2. Distribute Your Work Time
Planning your day and sticking to that schedule will help you avoid distractions.
Work in blocks. One smart way to plan your day is to work in 60 to 90-minute blocks. Give yourself a fixed amount of time to work, say, 70 minutes, and focus solely on that task until that time is over. Reward yourself with breaks in between; when you do, make sure that that time is spent solely for breaks!
Set deadlines. When talking about productivity, Parkinson’s Law is a famous concept that says, “Work expands to fill the time given to complete it.” To explain it in simpler words:
When you allow yourself four days to accomplish Task A, which could be done in one day, you tend to fill the remaining time with diversions. Instead of finishing Task A in one day, you might allow deviations in between: watching a YouTube video, mindlessly scrolling through your Facebook and Twitter feeds, or even cleaning your desk impulsively.
On the other hand, when you’re up against a tight deadline, you tend to develop a laser-like focus to finish on time. You will find yourself concentrated on the task until it is done—because you have no time to laze around!
3. Let People Know You’re Working
Don’t let people distract you from work by making it known that you’d be at work at the specified time of the day. You can do this by putting up a sign around your workplace, setting up your team apps status to busy, and wearing headphones if your workplace has a lot going on around you.
Putting on music while studying or working is another good way of providing yourself with focus. Studies suggest that listening to classical or instrumental music helps improve concentration. That said, feel free to explore other music choices and go with a genre that enables you to focus and work better.
4. Set Up 3 Main Objectives
To-do lists generally help us remember all the things we have to do and accomplish them on time. However, a long to-do list may be doing you more harm than good; it can make you feel tired and overwhelmed even before you start.
Counter this by giving yourself 3 main tasks to accomplish every day. No more than that.
When you limit the things you have to finish in a day to a realistic and feasible amount, you’ll have a clear idea of the tasks you have to do, and you will consequently feel good about it as you are able to check off more things.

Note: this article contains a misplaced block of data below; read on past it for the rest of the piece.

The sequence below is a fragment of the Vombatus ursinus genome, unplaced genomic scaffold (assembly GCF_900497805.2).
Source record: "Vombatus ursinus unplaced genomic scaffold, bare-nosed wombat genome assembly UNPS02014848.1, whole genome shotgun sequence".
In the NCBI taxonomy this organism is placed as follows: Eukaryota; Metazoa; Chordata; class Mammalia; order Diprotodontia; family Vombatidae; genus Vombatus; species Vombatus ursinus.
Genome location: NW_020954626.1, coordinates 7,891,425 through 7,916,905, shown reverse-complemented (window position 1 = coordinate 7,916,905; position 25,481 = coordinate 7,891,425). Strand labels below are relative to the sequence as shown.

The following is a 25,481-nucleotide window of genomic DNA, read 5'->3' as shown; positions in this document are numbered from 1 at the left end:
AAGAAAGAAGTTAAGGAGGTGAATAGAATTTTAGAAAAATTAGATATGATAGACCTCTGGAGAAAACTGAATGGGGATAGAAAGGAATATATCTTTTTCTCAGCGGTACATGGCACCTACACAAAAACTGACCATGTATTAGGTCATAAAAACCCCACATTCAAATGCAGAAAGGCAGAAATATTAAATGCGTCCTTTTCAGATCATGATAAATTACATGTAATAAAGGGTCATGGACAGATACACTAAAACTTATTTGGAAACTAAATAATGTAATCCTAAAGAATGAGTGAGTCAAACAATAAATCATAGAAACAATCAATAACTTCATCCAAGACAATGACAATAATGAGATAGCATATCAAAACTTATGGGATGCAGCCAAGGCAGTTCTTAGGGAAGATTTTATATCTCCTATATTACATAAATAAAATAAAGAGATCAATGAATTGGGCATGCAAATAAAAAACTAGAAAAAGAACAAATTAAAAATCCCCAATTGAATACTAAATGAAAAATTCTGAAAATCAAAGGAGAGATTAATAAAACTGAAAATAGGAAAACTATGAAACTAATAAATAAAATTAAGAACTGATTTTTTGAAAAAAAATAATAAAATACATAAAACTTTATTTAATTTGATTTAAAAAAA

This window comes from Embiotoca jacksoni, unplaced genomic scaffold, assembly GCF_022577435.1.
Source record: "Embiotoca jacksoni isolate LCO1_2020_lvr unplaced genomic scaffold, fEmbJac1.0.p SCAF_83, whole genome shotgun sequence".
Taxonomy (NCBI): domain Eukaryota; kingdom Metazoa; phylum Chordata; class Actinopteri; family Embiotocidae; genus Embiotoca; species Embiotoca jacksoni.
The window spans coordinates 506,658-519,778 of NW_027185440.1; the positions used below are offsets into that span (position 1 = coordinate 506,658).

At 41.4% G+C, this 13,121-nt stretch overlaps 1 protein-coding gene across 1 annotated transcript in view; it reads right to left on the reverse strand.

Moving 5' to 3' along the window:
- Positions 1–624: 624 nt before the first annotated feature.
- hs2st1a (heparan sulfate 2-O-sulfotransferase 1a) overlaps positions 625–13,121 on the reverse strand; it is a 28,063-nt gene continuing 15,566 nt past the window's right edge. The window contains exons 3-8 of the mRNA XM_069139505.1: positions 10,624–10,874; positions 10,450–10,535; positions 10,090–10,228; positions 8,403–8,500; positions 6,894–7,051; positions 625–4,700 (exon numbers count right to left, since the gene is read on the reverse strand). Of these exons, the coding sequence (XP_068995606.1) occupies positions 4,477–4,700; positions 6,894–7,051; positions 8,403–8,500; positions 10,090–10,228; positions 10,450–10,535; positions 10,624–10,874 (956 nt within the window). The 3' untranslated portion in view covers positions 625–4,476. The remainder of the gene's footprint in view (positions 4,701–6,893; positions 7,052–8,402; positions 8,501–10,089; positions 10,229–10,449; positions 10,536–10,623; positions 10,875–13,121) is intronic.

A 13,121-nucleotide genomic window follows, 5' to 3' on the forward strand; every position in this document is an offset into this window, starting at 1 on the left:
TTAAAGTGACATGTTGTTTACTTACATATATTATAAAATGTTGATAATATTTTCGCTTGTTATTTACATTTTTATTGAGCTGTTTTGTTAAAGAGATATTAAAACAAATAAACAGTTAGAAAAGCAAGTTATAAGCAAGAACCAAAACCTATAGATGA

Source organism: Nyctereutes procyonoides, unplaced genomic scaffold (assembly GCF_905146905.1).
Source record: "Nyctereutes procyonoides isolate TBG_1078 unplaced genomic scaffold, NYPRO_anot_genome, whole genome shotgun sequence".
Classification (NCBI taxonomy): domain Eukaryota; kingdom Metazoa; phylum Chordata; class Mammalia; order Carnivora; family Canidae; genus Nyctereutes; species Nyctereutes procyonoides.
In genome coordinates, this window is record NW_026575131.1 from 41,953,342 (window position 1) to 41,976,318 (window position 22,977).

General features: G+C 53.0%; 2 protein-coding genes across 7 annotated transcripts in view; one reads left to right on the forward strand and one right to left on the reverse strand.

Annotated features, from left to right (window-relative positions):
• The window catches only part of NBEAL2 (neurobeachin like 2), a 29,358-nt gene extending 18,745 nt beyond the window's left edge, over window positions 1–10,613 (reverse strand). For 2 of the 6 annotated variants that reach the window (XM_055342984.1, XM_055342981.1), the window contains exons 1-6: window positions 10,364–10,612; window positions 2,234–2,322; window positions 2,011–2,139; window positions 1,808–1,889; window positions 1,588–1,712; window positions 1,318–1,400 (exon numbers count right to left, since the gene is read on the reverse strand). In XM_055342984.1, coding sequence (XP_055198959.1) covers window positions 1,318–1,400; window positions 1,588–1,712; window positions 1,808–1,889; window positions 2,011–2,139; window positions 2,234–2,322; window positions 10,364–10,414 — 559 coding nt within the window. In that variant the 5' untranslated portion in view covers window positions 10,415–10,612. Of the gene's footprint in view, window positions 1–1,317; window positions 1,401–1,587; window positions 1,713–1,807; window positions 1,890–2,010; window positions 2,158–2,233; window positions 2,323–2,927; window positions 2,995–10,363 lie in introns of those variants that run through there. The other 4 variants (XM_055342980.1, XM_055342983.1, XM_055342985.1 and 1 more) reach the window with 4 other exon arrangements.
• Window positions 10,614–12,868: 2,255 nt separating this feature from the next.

Every morning, ask yourself: What are the three most important things to accomplish today?
All other tasks that didn’t make it to that list should go on a separate list; your priority for the day is to finish the top three tasks you previously identified.
Bonus: Apps & Tools to Help You Stay Focused
Our mobile devices are the biggest distractions we have taken up during this digital era. With access to so many applications and programs that can take up hours without end, it has gotten difficult to stay focused on the tasks at hand. However, with these productivity apps, you can cut back on apps that can potentially distract you from your work: 18 Best Time Management Apps and Tools
In addition, you can use this Chrome Extension StayFocused, to restrict the amount of time you can spend on time-wasting websites so you have to stay focused. The extension is totally flexible, allowing you to set the amount of time you can waste each day, determine which websites are time wasters and decide if you’d like to block certain sites altogether.
Rather than avoiding distractions, it’s a smarter practice to manage them. A little diversion now and then can help you recharge and freshen up, but you should learn how to control them and, ultimately, create work habits that work best for you.
Remember, you are in control of your time and what you do with it and where you spend it, never give that control away to anyone else.
Featured photo credit: Stefan Cosma via unsplash.com